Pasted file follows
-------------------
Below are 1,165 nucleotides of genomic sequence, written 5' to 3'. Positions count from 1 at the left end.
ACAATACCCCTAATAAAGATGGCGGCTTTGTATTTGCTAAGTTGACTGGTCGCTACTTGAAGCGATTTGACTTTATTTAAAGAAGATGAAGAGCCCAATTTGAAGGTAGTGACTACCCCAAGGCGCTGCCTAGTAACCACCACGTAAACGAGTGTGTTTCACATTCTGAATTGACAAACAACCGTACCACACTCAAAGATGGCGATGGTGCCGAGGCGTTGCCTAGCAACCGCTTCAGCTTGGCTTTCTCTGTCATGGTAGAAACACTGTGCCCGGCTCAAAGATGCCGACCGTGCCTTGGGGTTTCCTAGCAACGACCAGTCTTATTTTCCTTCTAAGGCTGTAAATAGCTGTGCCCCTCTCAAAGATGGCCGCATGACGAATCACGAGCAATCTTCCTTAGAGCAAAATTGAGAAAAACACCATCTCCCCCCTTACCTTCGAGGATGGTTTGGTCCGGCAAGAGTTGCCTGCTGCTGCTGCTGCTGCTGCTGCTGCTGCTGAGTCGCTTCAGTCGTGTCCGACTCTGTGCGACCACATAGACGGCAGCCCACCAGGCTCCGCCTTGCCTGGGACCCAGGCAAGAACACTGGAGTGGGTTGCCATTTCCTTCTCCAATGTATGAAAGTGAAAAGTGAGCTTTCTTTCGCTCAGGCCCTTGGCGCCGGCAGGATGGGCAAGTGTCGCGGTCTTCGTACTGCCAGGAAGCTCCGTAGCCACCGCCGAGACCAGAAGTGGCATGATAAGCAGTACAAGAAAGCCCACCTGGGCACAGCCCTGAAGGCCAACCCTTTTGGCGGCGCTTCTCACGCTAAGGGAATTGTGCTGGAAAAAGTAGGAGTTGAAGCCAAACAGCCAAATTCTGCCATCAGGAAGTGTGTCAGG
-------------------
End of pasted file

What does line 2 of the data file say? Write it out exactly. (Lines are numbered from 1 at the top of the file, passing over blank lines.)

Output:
ACAATACCCCTAATAAAGATGGCGGCTTTGTATTTGCTAAGTTGACTGGTCGCTACTTGAAGCGATTTGACTTTATTTAAAGAAGATGAAGAGCCCAATTTGAAGGTAGTGACTACCCCAAGGCGCTGCCTAGTAACCACCACGTAAACGAGTGTGTTTCACATTCTGAATTGACAAACAACCGTACCACACTCAAAGATGGCGATGGTGCCGAGGCGTTGCCTAGCAACCGCTTCAGCTTGGCTTTCTCTGTCATGGTAGAAACACTGTGCCCGGCTCAAAGATGCCGACCGTGCCTTGGGGTTTCCTAGCAACGACCAGTCTTATTTTCCTTCTAAGGCTGTAAATAGCTGTGCCCCTCTCAAAGATGGCCGCATGACGAATCACGAGCAATCTTCCTTAGAGCAAAATTGAGAAAAACACCATCTCCCCCCTTACCTTCGAGGATGGTTTGGTCCGGCAAGAGTTGCCTGCTGCTGCTGCTGCTGCTGCTGCTGCTGCTGAGTCGCTTCAGTCGTGTCCGACTCTGTGCGACCACATAGACGGCAGCCCACCAGGCTCCGCCTTGCCTGGGACCCAGGCAAGAACACTGGAGTGGGTTGCCATTTCCTTCTCCAATGTATGAAAGTGAAAAGTGAGCTTTCTTTCGCTCAGGCCCTTGGCGCCGGCAGGATGGGCAAGTGTCGCGGTCTTCGTACTGCCAGGAAGCTCCGTAGCCACCGCCGAGACCAGAAGTGGCATGATAAGCAGTACAAGAAAGCCCACCTGGGCACAGCCCTGAAGGCCAACCCTTTTGGCGGCGCTTCTCACGCTAAGGGAATTGTGCTGGAAAAAGTAGGAGTTGAAGCCAAACAGCCAAATTCTGCCATCAGGAAGTGTGTCAGG